There are many roles flying around these days called "strategist". From comms planners to brand planners, to "digital" strategists. My view is these roles are beginning to collapse into one, which really is the new-age or modern agency strategist. Clients are sick of 80 slide strategy presentations and are losing faith in the value of paying for intangible strategy hours.
So how do we fight back as strategists? Here are some of my views as to how the strategist role can reinvent itself going forward, to add real value to clients and to be a cog in the process of creating great and effective creative work.
Marketing strategy is business strategy
Too often we ignore the simple fact, that marketing strategy IS business strategy. Marketing strategy, at its core, needs to directly assist in achieving business objectives, that are tangible, measurable and financial. I am not against running campaigns for reach, perception change and other objectives, but ultimately, we need to be able to ascertain the impact we had on a business’s overall goals and key initiatives.
Focus on real value
Always seek to build meaningful reports that unleash real business insight (even if the reports reflect poorly on agency performance). Be transparent in value added, and always seek to add real value to the client’s business.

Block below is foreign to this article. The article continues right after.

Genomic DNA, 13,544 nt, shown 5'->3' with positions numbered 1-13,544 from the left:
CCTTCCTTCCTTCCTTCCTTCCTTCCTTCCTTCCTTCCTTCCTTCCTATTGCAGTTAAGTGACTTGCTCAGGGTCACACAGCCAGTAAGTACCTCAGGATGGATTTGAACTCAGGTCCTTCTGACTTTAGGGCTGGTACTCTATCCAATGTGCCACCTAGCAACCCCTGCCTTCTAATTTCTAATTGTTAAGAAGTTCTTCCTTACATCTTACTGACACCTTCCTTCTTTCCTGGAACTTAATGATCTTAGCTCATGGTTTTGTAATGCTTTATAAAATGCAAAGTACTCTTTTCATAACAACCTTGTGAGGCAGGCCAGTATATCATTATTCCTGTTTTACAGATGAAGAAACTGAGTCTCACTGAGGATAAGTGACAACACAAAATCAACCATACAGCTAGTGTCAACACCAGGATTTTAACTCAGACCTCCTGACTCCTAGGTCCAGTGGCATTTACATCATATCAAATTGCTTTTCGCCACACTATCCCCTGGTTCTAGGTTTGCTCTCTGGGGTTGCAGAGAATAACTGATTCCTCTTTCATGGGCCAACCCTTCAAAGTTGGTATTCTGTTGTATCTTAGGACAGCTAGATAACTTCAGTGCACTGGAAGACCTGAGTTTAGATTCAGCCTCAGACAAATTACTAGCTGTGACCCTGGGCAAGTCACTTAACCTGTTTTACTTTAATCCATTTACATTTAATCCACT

Understand technology, and the direction the industry is going – build a toolbox that can help you achieve client goals, at scale. Make sure the tech talks to each other. Build a technology ecosystem.
Don’t blindly follow client briefs. Ask questions. Sometimes, you’ll find that what the client is saying they want, is actually quite different from what they actually want. Understand their businesses well enough to question business decisions. You’re a strategist, not an order taker.
See the client more often
Become the clients right-hand man (or woman). Be the person the client turns to solve bigger problems outside of briefs.
Strive for inter-agency alignment
The bigger the brands, the more agencies involved. Make agency alignment a priority. Never present in silos. Have one consolidated deck that makes sense. Leave ego behind. Focus on working together as a team to solve client problems.
Don’t be afraid to “tack”
If things aren’t going well, speak up. There is no harm in changing your course, as long as your destination remains the same.
Think long- and short-term
Realise, good advertising is a combination of long-term plays (brand building) and short-term wins (media/campaigns), etc. Don’t pin one against the other – we’re both right.
Read stuff a lot – and observe people/ immerse yourself in culture. How can you answer a brief properly as a middle age white male if the target audience is black centennials? Ask for help.
Research and trust your guy
Use research – don’t only assume, but also trust your gut. We’re professionals with experience. We know what works. Sometimes research is useful to validate our ideas. Sometimes we don’t understand the research.
Present proactive ideas (without a brief) that provide value for the client and help grow your agencies revenue.
Overall, these are a few ideas to incorporate into your work life that can help us break the stigma against strategist, and 80 slide decks!